When advertisers come in to purchase any type of advertising they are excited and motivated, as they should be -- and it is these feelings that can make them delusional about a realistic ROI. It is our job as publishers, networks, and affiliates to explain rationally what the ROI will actually (should) be. If we are not upfront and honest about these things, we will be setting ourselves up for failure, because we are allowing advertisers to retain their delusional thoughts.
Sometimes being honest will have a negative effect. The advertiser, with visions of grandeur, will be taken aback by the news that your firm will not be able to reach the ROI. They will say that another firm has promised that they can produce this ridiculous ROI. We need to accept that if we cannot produce the ROI, we should let this client go. Staying honest and sticking to your guns is how you remain professional. Then, when the advertiser goes to Firm X and gets nothing from their investment, that advertiser will remember your professionalism and return to you.
It is your responsibility to explain that advertising metrics are based on mathmatical equations and statistics. When you are selling on-line banner display on a CPM, the only guarantee you can give is the amount of impressions you can deliver. You can ESTIMATE what the CTR will be based on past ads and their similarities, but then you cannot tell the advertiser how many people will actually become buyers. You can again give an ESTIMATE based on past ad performance (if that has been shared with you), and this is again where honesty comes in. You need to inform your new advertiser that these are in fact ESTIMATES. If your conversation with the advertiser begins and ends with, "your last 'guy' bought ten million impressions and made $20 million," those numbers are what the advertiser will expect, and you will lose that advertiser when those numbers are not met.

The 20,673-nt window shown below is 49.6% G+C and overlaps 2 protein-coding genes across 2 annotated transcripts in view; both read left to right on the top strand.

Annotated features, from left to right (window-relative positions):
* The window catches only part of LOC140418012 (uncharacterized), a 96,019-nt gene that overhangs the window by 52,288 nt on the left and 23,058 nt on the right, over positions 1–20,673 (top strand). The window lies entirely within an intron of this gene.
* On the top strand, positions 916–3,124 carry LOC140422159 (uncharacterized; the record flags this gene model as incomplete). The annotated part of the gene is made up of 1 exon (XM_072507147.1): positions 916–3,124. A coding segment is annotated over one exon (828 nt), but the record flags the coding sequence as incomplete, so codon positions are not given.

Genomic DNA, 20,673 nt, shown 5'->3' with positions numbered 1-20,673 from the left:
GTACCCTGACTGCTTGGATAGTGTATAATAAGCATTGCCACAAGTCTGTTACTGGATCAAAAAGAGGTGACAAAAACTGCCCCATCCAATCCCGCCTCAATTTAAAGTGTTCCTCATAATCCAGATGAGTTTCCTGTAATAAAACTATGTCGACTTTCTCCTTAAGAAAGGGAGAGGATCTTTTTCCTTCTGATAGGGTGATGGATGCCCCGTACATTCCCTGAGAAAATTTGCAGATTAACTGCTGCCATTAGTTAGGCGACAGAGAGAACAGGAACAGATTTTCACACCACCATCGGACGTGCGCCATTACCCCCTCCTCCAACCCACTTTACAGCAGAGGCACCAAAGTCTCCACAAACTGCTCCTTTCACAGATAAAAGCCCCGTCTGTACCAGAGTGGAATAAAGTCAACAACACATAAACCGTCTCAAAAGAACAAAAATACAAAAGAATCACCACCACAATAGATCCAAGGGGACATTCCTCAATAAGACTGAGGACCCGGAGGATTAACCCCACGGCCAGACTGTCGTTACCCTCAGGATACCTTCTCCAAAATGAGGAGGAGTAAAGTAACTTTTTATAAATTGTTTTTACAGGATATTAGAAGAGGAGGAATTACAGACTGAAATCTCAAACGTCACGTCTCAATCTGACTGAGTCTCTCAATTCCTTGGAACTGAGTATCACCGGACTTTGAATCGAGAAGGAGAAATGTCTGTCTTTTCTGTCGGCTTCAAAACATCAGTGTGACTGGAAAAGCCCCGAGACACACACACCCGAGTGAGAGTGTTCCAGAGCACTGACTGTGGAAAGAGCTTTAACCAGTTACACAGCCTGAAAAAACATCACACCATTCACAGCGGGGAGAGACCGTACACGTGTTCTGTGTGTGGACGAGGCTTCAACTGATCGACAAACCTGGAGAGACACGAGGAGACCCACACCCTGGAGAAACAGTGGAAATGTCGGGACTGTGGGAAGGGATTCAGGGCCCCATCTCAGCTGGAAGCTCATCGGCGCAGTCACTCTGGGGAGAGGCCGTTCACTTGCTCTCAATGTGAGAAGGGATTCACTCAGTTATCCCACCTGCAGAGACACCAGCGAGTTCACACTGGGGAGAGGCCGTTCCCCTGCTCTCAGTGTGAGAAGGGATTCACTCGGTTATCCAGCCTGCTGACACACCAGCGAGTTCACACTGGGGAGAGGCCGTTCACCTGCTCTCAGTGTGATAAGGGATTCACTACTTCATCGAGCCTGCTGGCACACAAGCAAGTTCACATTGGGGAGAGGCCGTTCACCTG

The point of this article is, when it comes to setting the expectations of ROI for an advertiser, honesty is the only policy. Let them know that if they make back the amount they have put in, the campaign is a success.
We all want the same thing: long-standing relationships, and to generate a great deal of money. I guarantee, if you are honest with advertisers, even if a campaign is not effective, they will come back and buy again.